Statistical analysis

All analyses were performed using Stata version 12.0 (College Station, TX, USA). Continuous data were presented as mean ± standard deviation, and differences between groups were compared using the t-test. Categorical data were presented as frequency. The prevalence among various groups was compared using the corrected Chi-square test. Participants were divided into four groups according to LV diastolic function and level of baPWV. Group comparisons were performed using one–way ANOVA or the Kruskal–Wallis test for continuous variables and Pearson's Chi-square test for categorical variables. Pairwise comparisons used the Wilcoxon rank-sum test for continuous variables. The Bonferroni test was used for the interactions between two groups. Variables with P <0.1 in baseline characteristic comparisons were entered into a logistic univariate regression analysis model, and variables with P ≤ 0.1 were continuously entered into stepwise logistic multivariate regression analysis to determine independent factors associated with LVDD and arterial stiffness. P < 0.05 was considered to indicate statistical significance.

  Results Top

Baseline characteristics of the study population

A total of 2484 residents participated in the SHHS and provided signed informed consent. All underwent ECG and sequential PWV assessments. Of these, subjects who had poor ultrasound imaging, severe valvar disease, and tachycardia were excluded. In addition, subjects with both LVEF <50% and AF were excluded. Finally, 2086 subjects were included in the analysis [Figure 1]. The average age of the cohort was 75 ± 5 years. The proportions of subjects with LVDD, arterial stiffness, and HTN were 37.5%, 47.5%, and 58.49%, respectively. Subjects with LVDD were more commonly female, older, and more likely to have HTN. Subjects with arterial stiffness were also more commonly female, older, and more likely to have HTN [all P < 0.01, [Table 1].
Figure 1: Flowchart of cohort study. Brachial–ankle pulse wave velocity, brachial–ankle pulse wave velocity; left ventricular ejection fraction, left ventricular ejection fraction. AF: Atrial fibrillation

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Table 1: Baseline characteristics of the study population

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The prevalence of LVDD and arterial stiffness increased with age and SBP. The prevalence rates of LVDD and LVDD with elevated baPWV were highest in the ≥85-year group. The prevalence rates of LVDD and LVDD combined with arterial stiffness were both lower in the <140 mmHg group. The prevalence of LVDD was the highest in the 160–180 mmHg group and that of LVDD combined with arterial stiffness was the highest in the ≥180 mmHg group [Figure 2]a, [Figure 2]b, [Figure 2]c, [Figure 2]d. Linear correlation analysis indicated that baPWV positively correlated with age (r = 0.34, P < 0.01) and SBP (r = 0.28, P < 0.01) [Figure 3]a and [Figure 3]b.
Figure 2: Distributions of left ventricular diastolic dysfunction with and/or arterial stiffness among age (a and b) and systolic blood pressure groups (c and d). LVDD: Left ventricular diastolic dysfunction; SBP: Systolic blood pressure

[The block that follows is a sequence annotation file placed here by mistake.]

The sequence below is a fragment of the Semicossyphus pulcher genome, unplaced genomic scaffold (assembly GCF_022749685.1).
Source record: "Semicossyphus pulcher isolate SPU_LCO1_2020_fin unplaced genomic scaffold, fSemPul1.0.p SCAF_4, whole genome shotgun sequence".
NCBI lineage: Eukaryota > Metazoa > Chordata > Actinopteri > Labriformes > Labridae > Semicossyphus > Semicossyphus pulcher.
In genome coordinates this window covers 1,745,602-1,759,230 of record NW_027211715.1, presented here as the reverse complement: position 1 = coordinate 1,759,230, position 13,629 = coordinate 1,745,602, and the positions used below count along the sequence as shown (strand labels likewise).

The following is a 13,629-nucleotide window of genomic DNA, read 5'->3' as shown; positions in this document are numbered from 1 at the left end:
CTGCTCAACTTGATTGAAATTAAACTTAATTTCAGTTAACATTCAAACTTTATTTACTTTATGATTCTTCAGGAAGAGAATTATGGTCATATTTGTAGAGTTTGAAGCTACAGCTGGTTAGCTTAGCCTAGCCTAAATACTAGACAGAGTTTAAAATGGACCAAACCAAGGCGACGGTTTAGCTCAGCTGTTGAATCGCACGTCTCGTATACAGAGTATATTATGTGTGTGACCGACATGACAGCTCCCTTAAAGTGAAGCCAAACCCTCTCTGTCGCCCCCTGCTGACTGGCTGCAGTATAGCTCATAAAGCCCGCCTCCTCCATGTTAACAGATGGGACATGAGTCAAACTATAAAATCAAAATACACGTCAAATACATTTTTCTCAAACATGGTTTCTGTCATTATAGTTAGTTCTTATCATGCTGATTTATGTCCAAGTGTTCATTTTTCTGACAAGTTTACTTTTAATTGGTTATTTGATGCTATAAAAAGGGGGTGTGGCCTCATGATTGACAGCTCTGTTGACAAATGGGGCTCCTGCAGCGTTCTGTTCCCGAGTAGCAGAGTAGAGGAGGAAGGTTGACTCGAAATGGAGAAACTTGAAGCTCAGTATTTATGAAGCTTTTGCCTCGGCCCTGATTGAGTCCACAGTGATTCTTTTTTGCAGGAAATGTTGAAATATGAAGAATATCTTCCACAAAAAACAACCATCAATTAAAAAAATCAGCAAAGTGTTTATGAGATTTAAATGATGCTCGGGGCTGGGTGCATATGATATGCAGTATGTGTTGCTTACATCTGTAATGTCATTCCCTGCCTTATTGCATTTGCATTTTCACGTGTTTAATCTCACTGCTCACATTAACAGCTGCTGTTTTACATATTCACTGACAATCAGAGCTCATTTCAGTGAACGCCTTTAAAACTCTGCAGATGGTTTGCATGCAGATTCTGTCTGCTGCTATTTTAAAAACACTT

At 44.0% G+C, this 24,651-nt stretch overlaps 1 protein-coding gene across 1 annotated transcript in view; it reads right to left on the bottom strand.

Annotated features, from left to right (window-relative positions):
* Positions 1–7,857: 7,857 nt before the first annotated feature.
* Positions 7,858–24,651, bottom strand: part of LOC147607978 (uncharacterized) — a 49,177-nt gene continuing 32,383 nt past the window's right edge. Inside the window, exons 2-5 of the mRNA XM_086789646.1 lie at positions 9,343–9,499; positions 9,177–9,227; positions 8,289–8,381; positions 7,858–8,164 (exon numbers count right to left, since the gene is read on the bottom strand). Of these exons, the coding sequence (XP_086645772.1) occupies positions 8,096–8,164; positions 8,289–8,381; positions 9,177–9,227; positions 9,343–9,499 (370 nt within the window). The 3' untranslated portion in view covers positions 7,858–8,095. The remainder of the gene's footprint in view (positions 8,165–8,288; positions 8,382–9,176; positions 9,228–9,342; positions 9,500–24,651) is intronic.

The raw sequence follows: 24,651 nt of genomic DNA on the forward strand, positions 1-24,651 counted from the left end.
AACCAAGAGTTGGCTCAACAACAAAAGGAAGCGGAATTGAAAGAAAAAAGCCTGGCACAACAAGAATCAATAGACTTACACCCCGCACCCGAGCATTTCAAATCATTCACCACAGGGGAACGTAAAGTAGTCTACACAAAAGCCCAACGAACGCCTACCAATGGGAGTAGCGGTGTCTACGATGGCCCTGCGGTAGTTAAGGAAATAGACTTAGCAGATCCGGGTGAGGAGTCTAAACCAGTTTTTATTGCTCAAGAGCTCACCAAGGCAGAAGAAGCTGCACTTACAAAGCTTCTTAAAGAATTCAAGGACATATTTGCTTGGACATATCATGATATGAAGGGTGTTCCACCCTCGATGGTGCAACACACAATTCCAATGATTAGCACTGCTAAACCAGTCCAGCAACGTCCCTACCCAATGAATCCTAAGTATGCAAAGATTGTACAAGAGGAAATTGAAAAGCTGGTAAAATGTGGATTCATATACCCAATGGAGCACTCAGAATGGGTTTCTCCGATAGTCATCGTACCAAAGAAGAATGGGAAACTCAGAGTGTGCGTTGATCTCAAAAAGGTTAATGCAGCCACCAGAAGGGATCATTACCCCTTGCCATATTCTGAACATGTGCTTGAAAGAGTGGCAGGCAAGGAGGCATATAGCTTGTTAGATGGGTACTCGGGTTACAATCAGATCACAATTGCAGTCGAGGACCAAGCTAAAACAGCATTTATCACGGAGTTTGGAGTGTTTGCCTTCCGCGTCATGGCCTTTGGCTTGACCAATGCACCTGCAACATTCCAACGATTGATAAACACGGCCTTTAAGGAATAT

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Figure 3: Correlation analysis of brachial–ankle pulse wave velocity in various age (a) and systolic blood pressure groups (b). baPWV: Brachial–ankle pulse wave velocity; SBP: Systolic blood pressure

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Prevalence and characteristics of left ventricular diastolic dysfunction by with and/or arterial stiffness

The cohort was divided into four groups, including no LVDD and normal baPWV (35.6%), LVDD with normal baPWV (17.2%), LVDD combined with arterial stiffness (20.4%), and no LVDD with arterial stiffness (26.8%) [Table 2]. LVDD participants with arterial stiffness and HTN accounted for 55.2% and 65.9%, respectively. Pairwise comparisons among the four groups showed that age was significantly different, with the highest values in patients with LVDD and arterial stiffness (P < 0.01). In addition, SBP showed significant differences among groups, more likely associated with HTN (P < 0.01). NT-pro BNP levels were the highest in group 4 (presence of LVDD and increased baPWV) (P < 0.05). CHD and dyslipidemia showed no differences among the four groups (P > 0.05). TC, LDL-C, HDL-C, and urea levels showed no differences among the four groups (P > 0.05). Simultaneously, the echocardiogram index of LVEF also showed no differences among the four groups (P > 0.05) [Table 2].
Table 2: Prevalence and characteristics of left ventricular diastolic dysfunction with and/or arterial stiffness in the study population

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Correlates of left ventricular diastolic dysfunction with and/or arterial stiffness

After adjustment for age, sex, heart rate, TG, blood urea nitrogen, FBG, and creatine in all logistic models, subjects with normal diastolic function or asymptomatic LVDD were assessed. Logistic multivariate regression showed that age (odds ratio [OR] = 1.04, 95% confidence interval [CI]: 1.02–1.07), HTN (OR = 1.59, 95% CI: 1.25–2.03), and NT-pro BNP (OR = 1.39, 95% CI: 1.19–1.63) were independent correlates of asymptomatic LVDD [Table 3]. In subjects with normal or arterial stiffness, logistic multivariate regression showed that age (OR = 1.11, 95% CI: 1.08–1.55), HTN (OR = 1.28, 95% CI: 1.00–1.62), and NT-pro BNP (OR = 1.20, 95% CI: 1.03–1.40) were independent correlates of arterial stiffness [Table 4]. In LVDD subjects with arterial stiffness, logistic multivariate regression showed that age (OR = 1.05, 95% CI: 1.04–1.81) and HTN (OR = 1.45, 95% CI: 1.08–1.93) were independent correlates of HTN with arterial stiffness [Table 5].
Table 3: Univariate and multivariate logistic regression analyses correlates of left ventricular diastolic dysfunction

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Table 4: Univariate and multivariate logistic regression analyses for correlates of arterial stiffness